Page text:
"France started rearming much later than Germany, but it was not fatally late. The mistake was the planes the French decided to build. The RAF and Luftwaffe fought the air battles of 1940 largely with planes conceived in the early thirties or upgrades of these designs. For France, this was the Amiot 340, M.S.406, Potez 63, and Mureaux 113 generation. France, however, decided these were not good enough and placed all their trust in the next generation. This was not necessary. The makeshift Potez 633 was a reasonable equivalent to bombers like the Dornier 17. The Mureaux 117 was no more obsolete than the Henschel Hs 126 the Luftwaffe used successfully. An upgraded M.S.406 could not have matched the Bf 109, but it might have been good enough. These were the only planes that France could have built in sufficient numbers in time for the 1940 campaign." French Air Force 1940  Analysis - Weaponsandwarfare.com

Hmmm...In any case, this is exactly what this drawing project is going to do. I am going to take one of the original French designs from early 1930s and update it into a fictional 'modernised' configuration to show - hypothetically - what might have been.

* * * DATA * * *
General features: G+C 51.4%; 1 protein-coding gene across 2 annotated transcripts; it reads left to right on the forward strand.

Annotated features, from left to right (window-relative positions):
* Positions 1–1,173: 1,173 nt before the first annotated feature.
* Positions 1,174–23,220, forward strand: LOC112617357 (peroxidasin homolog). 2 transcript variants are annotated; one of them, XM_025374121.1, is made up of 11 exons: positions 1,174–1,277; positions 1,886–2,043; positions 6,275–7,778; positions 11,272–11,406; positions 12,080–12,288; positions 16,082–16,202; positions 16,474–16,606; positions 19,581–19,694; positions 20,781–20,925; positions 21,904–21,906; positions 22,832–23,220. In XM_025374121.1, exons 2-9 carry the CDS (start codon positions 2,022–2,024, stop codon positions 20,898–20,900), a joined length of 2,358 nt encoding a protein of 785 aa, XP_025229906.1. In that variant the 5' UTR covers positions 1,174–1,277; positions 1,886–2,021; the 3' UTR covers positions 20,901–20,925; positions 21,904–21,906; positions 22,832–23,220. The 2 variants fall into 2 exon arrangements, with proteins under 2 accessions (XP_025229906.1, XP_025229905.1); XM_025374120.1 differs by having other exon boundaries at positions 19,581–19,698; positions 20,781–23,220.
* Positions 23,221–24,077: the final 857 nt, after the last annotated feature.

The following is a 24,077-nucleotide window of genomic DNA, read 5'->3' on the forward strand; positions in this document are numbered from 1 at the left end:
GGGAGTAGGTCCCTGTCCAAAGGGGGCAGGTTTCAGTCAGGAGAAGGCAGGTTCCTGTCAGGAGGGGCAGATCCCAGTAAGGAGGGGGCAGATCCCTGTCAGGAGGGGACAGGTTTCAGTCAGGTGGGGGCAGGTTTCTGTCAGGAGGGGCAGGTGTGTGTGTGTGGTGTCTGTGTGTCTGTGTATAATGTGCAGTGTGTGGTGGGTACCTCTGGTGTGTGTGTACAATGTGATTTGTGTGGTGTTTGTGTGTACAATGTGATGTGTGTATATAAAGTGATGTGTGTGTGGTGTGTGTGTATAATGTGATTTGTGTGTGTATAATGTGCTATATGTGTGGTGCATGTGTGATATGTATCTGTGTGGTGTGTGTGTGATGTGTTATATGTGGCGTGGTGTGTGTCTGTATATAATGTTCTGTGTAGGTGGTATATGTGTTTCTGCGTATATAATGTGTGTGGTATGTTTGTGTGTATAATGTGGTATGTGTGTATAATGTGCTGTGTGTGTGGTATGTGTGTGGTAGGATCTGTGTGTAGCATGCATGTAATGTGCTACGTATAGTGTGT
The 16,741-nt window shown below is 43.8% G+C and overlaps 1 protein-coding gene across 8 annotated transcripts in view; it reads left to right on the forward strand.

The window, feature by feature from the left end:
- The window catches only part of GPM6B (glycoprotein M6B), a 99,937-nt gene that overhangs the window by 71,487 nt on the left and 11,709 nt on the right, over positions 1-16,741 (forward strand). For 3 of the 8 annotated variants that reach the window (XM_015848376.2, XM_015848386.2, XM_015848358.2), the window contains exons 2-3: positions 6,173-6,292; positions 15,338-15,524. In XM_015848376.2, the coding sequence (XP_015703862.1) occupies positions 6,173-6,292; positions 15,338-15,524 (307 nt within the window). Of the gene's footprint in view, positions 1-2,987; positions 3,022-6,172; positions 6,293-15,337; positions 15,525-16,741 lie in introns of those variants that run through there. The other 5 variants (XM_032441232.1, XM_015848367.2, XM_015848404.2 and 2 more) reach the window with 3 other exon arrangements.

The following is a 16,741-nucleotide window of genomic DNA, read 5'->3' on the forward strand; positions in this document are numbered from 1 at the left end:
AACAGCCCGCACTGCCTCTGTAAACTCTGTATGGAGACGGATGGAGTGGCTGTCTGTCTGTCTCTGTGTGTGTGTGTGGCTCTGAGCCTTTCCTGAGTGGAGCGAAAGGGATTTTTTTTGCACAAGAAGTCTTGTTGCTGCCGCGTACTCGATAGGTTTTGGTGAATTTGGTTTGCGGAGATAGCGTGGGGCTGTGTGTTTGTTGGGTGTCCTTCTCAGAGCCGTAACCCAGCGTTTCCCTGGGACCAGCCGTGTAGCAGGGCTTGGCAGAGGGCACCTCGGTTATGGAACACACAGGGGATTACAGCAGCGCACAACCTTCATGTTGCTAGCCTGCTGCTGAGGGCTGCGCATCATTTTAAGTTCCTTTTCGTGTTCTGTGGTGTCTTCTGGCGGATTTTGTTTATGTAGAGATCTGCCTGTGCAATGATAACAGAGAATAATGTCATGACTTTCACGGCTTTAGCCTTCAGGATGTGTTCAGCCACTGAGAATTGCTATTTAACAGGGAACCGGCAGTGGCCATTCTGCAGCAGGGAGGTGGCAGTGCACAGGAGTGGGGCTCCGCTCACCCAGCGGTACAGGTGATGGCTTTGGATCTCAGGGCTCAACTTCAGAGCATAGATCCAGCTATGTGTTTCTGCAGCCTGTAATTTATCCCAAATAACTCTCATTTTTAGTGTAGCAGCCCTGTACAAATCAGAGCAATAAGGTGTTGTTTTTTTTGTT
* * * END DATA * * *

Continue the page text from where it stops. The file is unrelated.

'Jobby' Polished!

The plane I have chosen to 'make over' is a one by a French company that I had never heard of - Wibault. Though, from what I have read...

"The Wibault company or Société des Avions Michel Wibault was a French aircraft manufacturing company. Its workshops were located in Billancourt, in the Paris area...The Wibault company was established in 1919 by Michel Wibault. The planes produced by Wibault in the first decade included reconnaissance, fighter and bomber aircraft, but production shifted mainly to civilian aircraft after 1930...Some of the Wibault designs were quite successful..." Wikipedia

So there you go, who knew!

Anyway, back to the French 1930 fighter competitive tender programme and Wibault entered their 'Wib 313', a tubby little monoplane with and open cockpit and fixed undercarriage...

NOW... What attracted me to this particular aircraft was that it's general shape reminded me of the American Republic P-43 Lancer (the precursor to the legendary P-47 Thunderbolt)...

In many ways the Wib 313 resembles a precursor to the aircraft which eventually became the P-47 and this is what piqued my interest. What would have been the eventual outcome if Wilbault had developed their 313 design, would it evolve into a sort of French Thunderbolt?